Buchholz (back) could be out until All-Star break

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Buchholz (back) could be out until All-Star break

By Sean McAdam
CSNNE.com Red Sox Insider Follow @sean_mcadam
PHILADELPHIA -- The Sox had tentatively expected Clay Buchholz to return to the mound Monday when the team returns home from its nine-game interleague road trip, but that's not going to happen.

Buchholz continues to feel some discomfort in his lower back, which sent him to the DL June 19.

"We'll see where he's at," said Fracona. "He threw a side (Monday) and he's improving. But getting into a game and having the endurance where it starts grabbing him. We don't want him to make a start or two and have him go back to where he was."

It wouldn't be out of the realm of possibility that the Sox hold him out until after the All-Star break. Red Sox general manager Theo Epstein hinted at that sort of timetable before Wednesday's game with the Phillies.

"He's got a muscle strain that is pretty limited in scope,'' Epstein said. "He only feels it at a certain point of his delivery. The consensus is this is something we have to knock out, and even if it feels almost all the way gone, not to push it until it's all the way gone.

"We're going to go slow with this one, make sure he's 100 percent, before he gets back on the mound. Things would have to improve pretty quickly here for him to have a chance to be activated before the All-Star break.''

Sean McAdam can be reached at smcadam@comcastsportsnet.com. Follow Sean on Twitter at http:twitter.comsean_mcadam

Pomeranz gives up three runs in Red Sox loss to Blue Jays

Pomeranz gives up three runs in Red Sox loss to Blue Jays

Starter Drew Pomeranz gives up three runs on five hits in four innings of work in the Red Sox' 3-2 loss to the Blue Jays on Friday.

Lou Merloni breaks down Pomeranz's start and explains why he should be in the starting rotation to begin the season.

Sox' lack of homegrown starters an understandable problem to Yanks' Cashman

Sox' lack of homegrown starters an understandable problem to Yanks' Cashman

The dearth of homegrown starting pitching for the Red Sox is talked about almost as much as every Tom Brady post on Instagram.

Red Sox fans may take some solace in knowing their team isn’t the only one dealing with this problem.

In an interview with MLB.com's Mark Feinsand, Yankees general manager Brian Cashman didn’t talk about his team’s pitching problems in context of the Red Sox. But the explanation the longtime Yanks boss offered should sound familiar.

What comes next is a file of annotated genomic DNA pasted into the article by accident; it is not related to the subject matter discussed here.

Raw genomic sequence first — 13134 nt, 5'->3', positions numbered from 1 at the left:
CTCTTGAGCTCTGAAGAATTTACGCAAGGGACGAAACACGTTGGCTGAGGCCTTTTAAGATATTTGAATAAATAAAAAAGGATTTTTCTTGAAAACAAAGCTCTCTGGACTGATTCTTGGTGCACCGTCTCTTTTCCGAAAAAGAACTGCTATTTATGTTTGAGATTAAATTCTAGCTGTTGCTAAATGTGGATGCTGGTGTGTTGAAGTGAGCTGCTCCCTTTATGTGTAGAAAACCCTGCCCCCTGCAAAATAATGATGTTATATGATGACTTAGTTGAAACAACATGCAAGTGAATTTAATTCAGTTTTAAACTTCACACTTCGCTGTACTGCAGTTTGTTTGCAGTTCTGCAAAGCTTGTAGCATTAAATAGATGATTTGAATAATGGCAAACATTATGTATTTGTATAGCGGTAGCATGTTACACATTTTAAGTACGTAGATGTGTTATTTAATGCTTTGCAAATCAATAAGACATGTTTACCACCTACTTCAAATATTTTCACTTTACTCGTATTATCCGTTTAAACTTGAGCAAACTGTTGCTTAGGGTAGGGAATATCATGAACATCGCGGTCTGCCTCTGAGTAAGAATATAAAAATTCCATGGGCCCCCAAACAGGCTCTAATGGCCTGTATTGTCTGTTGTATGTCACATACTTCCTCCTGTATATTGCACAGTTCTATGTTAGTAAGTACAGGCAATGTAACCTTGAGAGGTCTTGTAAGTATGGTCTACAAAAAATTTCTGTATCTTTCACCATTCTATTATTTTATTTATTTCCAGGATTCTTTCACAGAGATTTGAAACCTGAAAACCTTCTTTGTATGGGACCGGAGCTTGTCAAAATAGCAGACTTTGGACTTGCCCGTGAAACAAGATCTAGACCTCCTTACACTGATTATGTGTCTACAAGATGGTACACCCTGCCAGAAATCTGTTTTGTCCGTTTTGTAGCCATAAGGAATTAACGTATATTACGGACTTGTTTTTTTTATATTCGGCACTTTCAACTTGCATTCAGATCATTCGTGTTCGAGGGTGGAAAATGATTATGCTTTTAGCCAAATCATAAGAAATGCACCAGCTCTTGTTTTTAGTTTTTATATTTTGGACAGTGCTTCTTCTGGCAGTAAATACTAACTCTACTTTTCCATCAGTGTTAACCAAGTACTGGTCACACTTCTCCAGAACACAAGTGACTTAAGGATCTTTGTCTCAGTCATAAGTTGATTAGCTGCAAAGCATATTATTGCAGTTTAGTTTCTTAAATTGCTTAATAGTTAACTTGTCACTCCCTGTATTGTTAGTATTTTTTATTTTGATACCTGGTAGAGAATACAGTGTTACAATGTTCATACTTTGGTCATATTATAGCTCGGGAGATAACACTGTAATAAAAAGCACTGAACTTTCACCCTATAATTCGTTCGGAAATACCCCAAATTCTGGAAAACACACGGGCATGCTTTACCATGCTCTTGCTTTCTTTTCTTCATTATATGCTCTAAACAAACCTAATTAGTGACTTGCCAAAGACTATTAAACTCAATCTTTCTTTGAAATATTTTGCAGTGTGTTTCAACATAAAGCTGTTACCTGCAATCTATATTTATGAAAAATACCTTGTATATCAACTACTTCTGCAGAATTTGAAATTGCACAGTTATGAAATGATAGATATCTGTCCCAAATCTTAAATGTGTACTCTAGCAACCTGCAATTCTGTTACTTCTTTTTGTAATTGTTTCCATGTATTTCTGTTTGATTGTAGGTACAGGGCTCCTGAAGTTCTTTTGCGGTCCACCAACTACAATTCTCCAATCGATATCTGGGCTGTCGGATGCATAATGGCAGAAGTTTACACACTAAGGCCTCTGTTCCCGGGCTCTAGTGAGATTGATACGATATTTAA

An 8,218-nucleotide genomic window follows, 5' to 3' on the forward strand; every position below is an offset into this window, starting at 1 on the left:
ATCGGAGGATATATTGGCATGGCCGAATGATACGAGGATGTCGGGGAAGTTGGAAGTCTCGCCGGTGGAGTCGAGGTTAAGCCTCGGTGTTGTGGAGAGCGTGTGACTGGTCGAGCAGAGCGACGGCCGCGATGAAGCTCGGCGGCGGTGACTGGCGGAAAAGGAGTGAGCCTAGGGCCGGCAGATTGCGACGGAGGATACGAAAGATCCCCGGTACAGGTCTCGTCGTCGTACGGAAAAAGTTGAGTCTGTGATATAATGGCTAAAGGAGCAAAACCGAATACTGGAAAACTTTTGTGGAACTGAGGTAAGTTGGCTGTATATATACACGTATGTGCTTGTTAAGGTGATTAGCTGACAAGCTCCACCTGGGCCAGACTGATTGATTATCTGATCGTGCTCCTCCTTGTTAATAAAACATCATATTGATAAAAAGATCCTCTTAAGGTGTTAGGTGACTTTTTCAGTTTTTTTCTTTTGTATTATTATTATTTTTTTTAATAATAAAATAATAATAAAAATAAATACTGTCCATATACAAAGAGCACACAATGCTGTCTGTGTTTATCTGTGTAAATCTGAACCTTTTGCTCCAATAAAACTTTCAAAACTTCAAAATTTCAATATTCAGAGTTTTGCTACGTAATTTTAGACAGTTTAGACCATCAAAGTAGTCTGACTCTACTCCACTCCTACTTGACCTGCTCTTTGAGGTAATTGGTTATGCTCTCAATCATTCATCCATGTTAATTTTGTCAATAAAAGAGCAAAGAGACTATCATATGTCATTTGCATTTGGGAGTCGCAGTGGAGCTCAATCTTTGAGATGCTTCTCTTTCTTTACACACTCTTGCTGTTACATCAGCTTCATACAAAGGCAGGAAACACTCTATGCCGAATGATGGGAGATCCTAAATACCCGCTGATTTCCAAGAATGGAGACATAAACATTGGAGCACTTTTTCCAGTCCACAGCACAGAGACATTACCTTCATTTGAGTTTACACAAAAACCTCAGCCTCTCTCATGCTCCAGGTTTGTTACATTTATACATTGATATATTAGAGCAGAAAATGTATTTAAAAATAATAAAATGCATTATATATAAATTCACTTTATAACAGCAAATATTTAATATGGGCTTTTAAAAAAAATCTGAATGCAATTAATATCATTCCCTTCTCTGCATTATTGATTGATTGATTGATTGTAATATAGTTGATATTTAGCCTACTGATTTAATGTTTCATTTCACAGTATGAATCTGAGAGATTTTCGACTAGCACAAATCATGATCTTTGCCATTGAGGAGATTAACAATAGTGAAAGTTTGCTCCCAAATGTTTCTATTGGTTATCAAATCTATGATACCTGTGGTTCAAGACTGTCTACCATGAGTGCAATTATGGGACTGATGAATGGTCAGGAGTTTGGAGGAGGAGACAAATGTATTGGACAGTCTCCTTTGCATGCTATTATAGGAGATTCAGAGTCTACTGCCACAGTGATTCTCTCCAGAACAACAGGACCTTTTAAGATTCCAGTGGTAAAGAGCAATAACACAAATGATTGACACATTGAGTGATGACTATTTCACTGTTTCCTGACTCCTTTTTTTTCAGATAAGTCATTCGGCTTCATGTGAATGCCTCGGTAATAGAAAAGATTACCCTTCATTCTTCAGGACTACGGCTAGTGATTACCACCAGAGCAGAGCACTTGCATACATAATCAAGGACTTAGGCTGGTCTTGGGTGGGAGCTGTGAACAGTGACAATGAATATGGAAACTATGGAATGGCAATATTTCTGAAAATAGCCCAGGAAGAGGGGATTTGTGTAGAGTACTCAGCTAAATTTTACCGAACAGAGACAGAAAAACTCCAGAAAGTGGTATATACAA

In the biggest of markets, time to develop properly is scarce.

“Yeah. It's a fact,” Cashman said when asked if criticism of their pitching development was fair. “I think part of the process has been certainly where we draft. Because we've had a lot of success, we've not been allowed to tank and go off the board and therefore get access to some of the high-end stuff that plays out to be impactful. Part of it is we can't get out of our own way because we don't have the patience to let guys finish off their development, because if you possess some unique ability that stands out above everybody else -- whether it was Joba Chamberlain, Ian Kennedy, now [Luis] Severino and before that [Bryan] Mitchell and Shane Greene -- we're pulling them up before their development is finished.

“Teams like Tampa Bay, for instance, they're going to wait until they have their four pitches down and their innings limits are all exceeded at the minor-league level; they're very disciplined in that approach as they finish off their starters. For us, if I'm looking at my owner and he says, ‘What's our best team we can take north?’ 

“Well, ‘We could take this guy; he's not necessarily 100 percent finished off, but we can stick him in our 'pen. He can be in the back end of our rotation, because he's better than some of the guys we already have,’ and then you cut corners, so I think that probably plays a role in it.”

Not everything is circumstantial, though -- or a deflection. 

“And sometimes we don't make the right decisions, either, when we're making draft selections and signings and stuff like that,” Cashman continued. “On top of it all, playing in New York is a lot different than playing anywhere else.”

We’ve heard that last part about Boston too, here and there.

Cashman was complimentary of his current Sox counterpart, president of baseball operations Dave Dombrowski, whose team Cashman has compared to the Golden State Warriors.

On his feelings when he first heard the Sox were getting Chris Sale:

“When that trade was consummated, that was the first thing I thought about, which was, 'Wow, look at what they've done,' ” Cashman said. “I know how it's going to play out for them. Listen, Steve Kerr does a great job managing that team -- oh, I mean John Farrell. It's a lot of talent and with talent comes pressure to perform. I think Dave Dombrowski has done everything he possibly can to provide that city with a world championship team. They've got 162 games to show it.”